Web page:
What he hoped to accomplish, and died in an attempt to accomplish, was brought about in less than five years from his death. If he failed to free the slaves, they were speedily freed by that sentiment of which he was an extreme representative. It cannot be said that Brown's efforts were the immediate, nor even the remote, cause which emancipated the black race in the United States; but beyond doubt the affair at Harper's Ferry had a powerful influence in two directions, either of which worked toward emancipation. The one influence operated in the North upon those who desired emancipation, stimulating them to renewed efforts; the other influence had its effect among the Southern slave owners, kindling their anger and their fear, and urging them to acts by which they hoped to strengthen their grip upon the institution of slavery, but which led them to war against the government, and their hold on slavery was shaken loose forever. John Brown was born in Connecticut, went to Kansas with his family and took part in the civil war in that state which raged between the slave faction and those opposed to the spread of slavery. Brown affiliated with the latter, and fought in more than one armed encounter. He was one of the boldest leaders, fearless in fight, stubborn in defense, and relentless in pursuit. He hated slavery with an inappeasable hatred. He belonged to the party in the North called abolitionists, whose avowed object was to free the slaves. He was perhaps more radical than the majority of that radical party. They hoped to accomplish their purpose by creating a sentiment in its favor. Brown appears to have been impatient at this slow process. He believed in uniting force and argument, and he soon became the leader of that wing of the ultra abolitionists. On May 8, 1858, a secret meeting was held in Chatham, Canada, which was attended by delegates from different states, and from Canada. The object was to devise means of freeing the slaves. It is not known exactly what the proceeding's of the meeting were, except that a constitution was outlined for the United States, or for such states as might be taken possession of. Brown was commander-in-chief; one of his companions named Kagi was secretary of war. Brown issued several military commissions.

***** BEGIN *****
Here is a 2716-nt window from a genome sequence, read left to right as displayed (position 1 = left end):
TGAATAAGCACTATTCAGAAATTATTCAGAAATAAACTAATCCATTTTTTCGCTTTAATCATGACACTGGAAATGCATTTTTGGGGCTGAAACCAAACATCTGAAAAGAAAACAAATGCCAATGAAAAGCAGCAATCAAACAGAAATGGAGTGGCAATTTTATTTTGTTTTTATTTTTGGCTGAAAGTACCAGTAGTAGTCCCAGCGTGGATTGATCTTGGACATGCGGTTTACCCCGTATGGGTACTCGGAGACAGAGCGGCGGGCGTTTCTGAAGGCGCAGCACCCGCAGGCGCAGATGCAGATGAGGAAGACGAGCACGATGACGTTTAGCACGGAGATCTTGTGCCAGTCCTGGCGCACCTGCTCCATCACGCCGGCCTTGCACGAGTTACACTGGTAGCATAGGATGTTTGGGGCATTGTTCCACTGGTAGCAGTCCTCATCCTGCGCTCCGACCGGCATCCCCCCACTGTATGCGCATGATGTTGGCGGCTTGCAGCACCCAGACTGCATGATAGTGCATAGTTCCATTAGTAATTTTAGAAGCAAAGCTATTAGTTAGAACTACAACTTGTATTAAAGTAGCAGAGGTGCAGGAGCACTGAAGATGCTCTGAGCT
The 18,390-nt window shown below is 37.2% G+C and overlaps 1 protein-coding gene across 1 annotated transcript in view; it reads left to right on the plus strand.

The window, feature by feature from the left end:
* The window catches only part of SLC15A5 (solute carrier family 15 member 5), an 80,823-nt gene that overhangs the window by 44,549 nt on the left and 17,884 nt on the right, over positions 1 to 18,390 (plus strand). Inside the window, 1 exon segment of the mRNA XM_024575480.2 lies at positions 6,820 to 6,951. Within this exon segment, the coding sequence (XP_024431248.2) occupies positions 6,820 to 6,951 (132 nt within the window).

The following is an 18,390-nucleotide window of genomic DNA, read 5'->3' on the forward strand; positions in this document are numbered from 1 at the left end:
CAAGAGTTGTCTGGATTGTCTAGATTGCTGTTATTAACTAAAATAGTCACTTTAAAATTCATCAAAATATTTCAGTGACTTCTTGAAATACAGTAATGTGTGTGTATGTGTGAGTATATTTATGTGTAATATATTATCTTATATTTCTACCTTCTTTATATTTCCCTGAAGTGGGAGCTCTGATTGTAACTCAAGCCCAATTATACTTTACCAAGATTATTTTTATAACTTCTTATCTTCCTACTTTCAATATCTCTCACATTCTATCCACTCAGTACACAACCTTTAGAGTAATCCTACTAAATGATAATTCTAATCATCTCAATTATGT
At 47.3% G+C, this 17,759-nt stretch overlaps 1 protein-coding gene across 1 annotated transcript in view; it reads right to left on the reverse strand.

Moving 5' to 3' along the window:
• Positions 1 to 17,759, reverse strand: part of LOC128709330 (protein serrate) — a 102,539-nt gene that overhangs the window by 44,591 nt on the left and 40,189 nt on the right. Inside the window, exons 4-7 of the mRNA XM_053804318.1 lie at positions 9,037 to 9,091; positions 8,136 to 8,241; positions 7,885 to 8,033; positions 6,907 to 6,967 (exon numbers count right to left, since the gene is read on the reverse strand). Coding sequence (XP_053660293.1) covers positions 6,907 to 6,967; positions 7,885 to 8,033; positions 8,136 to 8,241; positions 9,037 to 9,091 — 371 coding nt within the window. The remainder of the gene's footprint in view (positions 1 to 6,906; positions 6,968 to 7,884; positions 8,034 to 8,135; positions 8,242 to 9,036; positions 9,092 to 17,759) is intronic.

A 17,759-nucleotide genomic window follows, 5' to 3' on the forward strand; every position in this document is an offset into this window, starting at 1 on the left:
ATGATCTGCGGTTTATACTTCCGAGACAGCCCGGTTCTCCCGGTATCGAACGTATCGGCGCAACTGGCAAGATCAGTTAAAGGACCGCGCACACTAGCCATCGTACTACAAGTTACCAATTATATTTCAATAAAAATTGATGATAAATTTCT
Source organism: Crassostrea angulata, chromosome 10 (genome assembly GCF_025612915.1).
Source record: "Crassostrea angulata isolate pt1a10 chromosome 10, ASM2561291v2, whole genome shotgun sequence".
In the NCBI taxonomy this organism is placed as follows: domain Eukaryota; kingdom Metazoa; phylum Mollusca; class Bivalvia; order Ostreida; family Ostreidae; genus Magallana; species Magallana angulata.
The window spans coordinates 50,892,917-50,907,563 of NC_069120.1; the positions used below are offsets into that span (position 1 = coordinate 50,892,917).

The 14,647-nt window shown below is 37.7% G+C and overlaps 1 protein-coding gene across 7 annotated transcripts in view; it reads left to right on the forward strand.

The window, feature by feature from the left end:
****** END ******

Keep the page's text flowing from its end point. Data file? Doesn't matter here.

Harper's Ferry was selected as the point for the uprising. It was to be seized and held as a place of rendezvous for slaves from Maryland and Virginia, and when a sufficient number had assembled there they were to march under arms across Maryland into Pennsylvania and there disperse. The negroes were to be armed with tomahawks and spears, they not being sufficiently acquainted with firearms to use them. It was believed that the slaves would eagerly grasp the opportunity to gain their freedom, and that the movement, begun at one point, would spread and grow until slavery was stamped out. Brown no doubt incorrectly estimated the sentiment in the North in favor of emancipation by force of arms. In company with his two sons, Watson and Oliver, Brown rented a farm near Sharps burg, in Maryland, from Dr. Kennedy. This was within a few miles of Harper's Ferry, and was used as a gathering point for Brown's followers, and as a place of concealment for arms. Brown represented that his name was Anderson. He never had more than twenty~two men about the farm. From some source in the east, never certainly ascertained, arms were shipped to Brown, under the name of J. Smith & Son. The boxes were double, so that no one could suspect their contents. In this manner he received two hundred and ninety Sharp's rifles, two hundred Maynard revolvers and one thousand spears and tomahawks. Brown expected from two thousand to five thousand men, exclusive of slaves, to rise at his word and come to his assistance. In this be was mistaken. He knew that twenty-two men could not hold Harper's Ferry, and without doubt he calculated, and expected even to the last hour before capture, that his forces would rally to his assistance. When he found that they had not done so, he concluded that the blow had been struck too soon.